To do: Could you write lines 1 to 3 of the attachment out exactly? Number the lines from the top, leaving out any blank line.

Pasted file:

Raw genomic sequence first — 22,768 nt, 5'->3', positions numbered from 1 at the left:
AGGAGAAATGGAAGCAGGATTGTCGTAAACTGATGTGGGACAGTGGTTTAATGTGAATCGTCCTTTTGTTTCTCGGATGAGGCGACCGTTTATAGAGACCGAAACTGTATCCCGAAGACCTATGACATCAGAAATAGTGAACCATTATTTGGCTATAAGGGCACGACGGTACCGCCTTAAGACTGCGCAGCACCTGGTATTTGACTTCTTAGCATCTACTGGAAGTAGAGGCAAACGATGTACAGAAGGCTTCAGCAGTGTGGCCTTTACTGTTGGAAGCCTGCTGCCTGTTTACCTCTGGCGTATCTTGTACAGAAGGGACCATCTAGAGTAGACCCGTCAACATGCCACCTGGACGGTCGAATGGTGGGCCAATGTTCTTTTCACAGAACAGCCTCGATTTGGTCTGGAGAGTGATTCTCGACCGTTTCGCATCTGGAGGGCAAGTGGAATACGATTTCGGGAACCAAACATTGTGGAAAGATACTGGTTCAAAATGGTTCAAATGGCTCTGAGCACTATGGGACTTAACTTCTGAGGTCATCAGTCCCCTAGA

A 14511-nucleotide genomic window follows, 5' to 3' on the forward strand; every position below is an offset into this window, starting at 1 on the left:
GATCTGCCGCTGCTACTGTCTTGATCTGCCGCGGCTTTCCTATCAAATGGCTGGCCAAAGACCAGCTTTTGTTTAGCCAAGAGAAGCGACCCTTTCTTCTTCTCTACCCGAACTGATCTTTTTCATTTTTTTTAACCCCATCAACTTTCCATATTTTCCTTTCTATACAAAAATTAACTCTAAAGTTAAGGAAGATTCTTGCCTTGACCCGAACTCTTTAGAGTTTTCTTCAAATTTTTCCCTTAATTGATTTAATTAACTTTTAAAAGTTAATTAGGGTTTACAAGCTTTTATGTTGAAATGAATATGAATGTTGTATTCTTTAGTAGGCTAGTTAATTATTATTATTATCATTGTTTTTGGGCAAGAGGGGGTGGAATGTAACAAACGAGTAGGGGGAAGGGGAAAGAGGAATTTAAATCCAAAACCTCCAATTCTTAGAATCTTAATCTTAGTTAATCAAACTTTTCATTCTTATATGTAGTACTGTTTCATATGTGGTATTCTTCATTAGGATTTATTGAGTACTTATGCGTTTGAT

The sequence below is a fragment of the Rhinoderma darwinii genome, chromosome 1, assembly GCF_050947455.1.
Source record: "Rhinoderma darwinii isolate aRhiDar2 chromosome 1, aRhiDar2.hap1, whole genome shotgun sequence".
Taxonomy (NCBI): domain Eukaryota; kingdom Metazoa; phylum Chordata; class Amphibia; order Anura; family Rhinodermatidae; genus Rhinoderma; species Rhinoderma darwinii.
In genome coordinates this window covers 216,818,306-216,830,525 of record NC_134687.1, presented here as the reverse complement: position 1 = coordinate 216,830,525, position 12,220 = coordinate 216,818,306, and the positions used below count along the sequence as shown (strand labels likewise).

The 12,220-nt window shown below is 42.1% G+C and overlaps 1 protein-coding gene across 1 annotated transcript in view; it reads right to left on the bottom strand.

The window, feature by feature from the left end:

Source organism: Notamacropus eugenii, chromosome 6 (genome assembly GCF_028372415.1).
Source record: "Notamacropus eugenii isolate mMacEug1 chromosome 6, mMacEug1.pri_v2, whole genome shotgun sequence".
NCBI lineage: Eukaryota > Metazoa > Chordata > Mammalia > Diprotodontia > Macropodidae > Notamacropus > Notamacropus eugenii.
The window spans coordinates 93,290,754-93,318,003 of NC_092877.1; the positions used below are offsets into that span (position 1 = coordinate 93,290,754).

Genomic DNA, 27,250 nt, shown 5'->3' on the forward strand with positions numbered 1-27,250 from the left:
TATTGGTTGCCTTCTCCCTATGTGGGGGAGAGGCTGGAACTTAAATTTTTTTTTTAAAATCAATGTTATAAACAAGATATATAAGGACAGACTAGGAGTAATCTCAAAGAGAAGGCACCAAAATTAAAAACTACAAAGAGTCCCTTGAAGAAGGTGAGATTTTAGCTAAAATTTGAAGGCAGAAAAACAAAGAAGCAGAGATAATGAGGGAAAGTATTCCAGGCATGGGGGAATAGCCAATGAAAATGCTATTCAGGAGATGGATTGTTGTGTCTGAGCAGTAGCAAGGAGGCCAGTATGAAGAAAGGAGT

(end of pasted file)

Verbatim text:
Raw genomic sequence first — 22,768 nt, 5'->3', positions numbered from 1 at the left:
AGGAGAAATGGAAGCAGGATTGTCGTAAACTGATGTGGGACAGTGGTTTAATGTGAATCGTCCTTTTGTTTCTCGGATGAGGCGACCGTTTATAGAGACCGAAACTGTATCCCGAAGACCTATGACATCAGAAATAGTGAACCATTATTTGGCTATAAGGGCACGACGGTACCGCCTTAAGACTGCGCAGCACCTGGTATTTGACTTCTTAGCATCTACTGGAAGTAGAGGCAAACGATGTACAGAAGGCTTCAGCAGTGTGGCCTTTACTGTTGGAAGCCTGCTGCCTGTTTACCTCTGGCGTATCTTGTACAGAAGGGACCATCTAGAGTAGACCCGTCAACATGCCACCTGGACGGTCGAATGGTGGGCCAATGTTCTTTTCACAGAACAGCCTCGATTTGGTCTGGAGAGTGATTCTCGACCGTTTCGCATCTGGAGGGCAAGTGGAATACGATTTCGGGAACCAAACATTGTGGAAAGATACTGGTTCAAAATGGTTCAAATGGCTCTGAGCACTATGGGACTTAACTTCTGAGGTCATCAGTCCCCTAGA

A 14511-nucleotide genomic window follows, 5' to 3' on the forward strand; every position below is an offset into this window, starting at 1 on the left: